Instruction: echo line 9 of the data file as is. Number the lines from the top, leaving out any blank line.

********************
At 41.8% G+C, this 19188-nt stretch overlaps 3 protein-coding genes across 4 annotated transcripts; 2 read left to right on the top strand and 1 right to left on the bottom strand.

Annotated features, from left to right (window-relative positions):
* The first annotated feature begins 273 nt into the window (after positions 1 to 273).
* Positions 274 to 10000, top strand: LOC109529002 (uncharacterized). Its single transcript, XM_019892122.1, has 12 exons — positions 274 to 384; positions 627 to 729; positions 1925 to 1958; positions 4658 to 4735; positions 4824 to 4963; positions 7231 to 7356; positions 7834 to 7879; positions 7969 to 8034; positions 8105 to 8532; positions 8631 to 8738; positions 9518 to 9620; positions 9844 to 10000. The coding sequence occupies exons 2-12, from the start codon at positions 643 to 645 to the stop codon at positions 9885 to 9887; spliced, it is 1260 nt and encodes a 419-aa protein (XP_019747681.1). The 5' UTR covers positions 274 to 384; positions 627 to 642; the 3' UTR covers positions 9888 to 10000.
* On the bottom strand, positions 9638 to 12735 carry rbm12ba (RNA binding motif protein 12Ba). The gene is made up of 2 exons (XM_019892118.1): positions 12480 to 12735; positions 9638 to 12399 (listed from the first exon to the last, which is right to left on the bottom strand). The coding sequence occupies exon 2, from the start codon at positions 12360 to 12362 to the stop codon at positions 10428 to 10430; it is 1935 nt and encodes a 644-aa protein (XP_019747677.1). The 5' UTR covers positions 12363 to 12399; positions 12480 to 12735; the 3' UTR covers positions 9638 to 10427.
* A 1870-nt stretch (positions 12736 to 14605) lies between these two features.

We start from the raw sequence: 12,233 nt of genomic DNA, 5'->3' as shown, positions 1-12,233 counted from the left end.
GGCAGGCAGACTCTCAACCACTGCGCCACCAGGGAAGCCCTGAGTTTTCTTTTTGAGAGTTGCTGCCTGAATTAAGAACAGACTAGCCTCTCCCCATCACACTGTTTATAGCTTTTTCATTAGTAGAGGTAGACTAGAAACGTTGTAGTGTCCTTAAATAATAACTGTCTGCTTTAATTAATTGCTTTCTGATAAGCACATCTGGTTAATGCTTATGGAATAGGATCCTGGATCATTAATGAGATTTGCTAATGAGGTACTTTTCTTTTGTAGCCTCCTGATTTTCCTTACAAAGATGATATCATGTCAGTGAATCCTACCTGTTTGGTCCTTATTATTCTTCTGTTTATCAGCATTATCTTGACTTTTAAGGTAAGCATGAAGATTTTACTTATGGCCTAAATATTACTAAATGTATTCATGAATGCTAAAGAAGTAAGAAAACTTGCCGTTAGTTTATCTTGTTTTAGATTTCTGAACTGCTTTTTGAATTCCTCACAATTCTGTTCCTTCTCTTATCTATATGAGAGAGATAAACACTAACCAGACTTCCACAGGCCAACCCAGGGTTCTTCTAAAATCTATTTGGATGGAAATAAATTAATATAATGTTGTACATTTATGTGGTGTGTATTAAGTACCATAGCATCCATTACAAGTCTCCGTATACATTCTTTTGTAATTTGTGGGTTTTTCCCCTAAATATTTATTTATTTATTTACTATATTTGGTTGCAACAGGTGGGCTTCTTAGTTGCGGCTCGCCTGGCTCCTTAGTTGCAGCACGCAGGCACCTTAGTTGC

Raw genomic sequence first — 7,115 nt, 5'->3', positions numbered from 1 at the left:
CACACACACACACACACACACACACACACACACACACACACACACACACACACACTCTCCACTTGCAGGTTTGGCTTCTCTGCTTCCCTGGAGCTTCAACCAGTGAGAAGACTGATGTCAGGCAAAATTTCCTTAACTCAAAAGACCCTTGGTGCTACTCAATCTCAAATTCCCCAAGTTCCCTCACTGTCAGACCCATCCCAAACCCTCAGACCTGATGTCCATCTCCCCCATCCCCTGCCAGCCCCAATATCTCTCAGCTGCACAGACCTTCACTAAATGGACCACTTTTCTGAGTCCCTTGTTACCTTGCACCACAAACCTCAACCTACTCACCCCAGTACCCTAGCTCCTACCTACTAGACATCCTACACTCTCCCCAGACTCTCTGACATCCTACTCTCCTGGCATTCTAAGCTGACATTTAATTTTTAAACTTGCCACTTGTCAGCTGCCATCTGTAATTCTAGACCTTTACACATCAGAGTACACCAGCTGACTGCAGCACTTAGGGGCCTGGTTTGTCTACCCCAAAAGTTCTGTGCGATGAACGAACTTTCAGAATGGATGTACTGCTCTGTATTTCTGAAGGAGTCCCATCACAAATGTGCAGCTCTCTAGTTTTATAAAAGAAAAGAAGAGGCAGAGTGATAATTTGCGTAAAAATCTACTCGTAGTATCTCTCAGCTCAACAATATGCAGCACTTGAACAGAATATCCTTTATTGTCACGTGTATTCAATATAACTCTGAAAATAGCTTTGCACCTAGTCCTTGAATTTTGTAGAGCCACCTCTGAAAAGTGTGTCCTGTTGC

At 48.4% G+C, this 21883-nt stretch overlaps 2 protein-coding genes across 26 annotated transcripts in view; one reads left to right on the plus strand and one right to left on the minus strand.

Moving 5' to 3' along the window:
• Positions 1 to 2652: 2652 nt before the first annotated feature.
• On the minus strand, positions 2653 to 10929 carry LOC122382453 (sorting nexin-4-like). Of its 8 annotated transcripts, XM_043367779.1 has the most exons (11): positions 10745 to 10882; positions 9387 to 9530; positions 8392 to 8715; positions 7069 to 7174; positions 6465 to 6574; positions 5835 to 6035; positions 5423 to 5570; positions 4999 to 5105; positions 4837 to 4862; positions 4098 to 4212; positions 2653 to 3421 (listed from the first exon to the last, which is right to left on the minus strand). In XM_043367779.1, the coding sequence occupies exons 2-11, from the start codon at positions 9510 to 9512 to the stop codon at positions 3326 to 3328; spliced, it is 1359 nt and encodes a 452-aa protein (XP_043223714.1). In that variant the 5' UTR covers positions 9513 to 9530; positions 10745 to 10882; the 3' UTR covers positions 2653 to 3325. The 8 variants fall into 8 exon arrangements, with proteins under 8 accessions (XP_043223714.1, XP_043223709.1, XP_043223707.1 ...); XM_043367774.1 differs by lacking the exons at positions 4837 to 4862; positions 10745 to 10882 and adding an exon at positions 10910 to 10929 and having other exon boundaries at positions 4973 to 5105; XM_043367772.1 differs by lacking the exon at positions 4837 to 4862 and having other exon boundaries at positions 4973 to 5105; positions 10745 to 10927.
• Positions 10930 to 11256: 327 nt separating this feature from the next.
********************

Raw genomic sequence first — 7,115 nt, 5'->3', positions numbered from 1 at the left: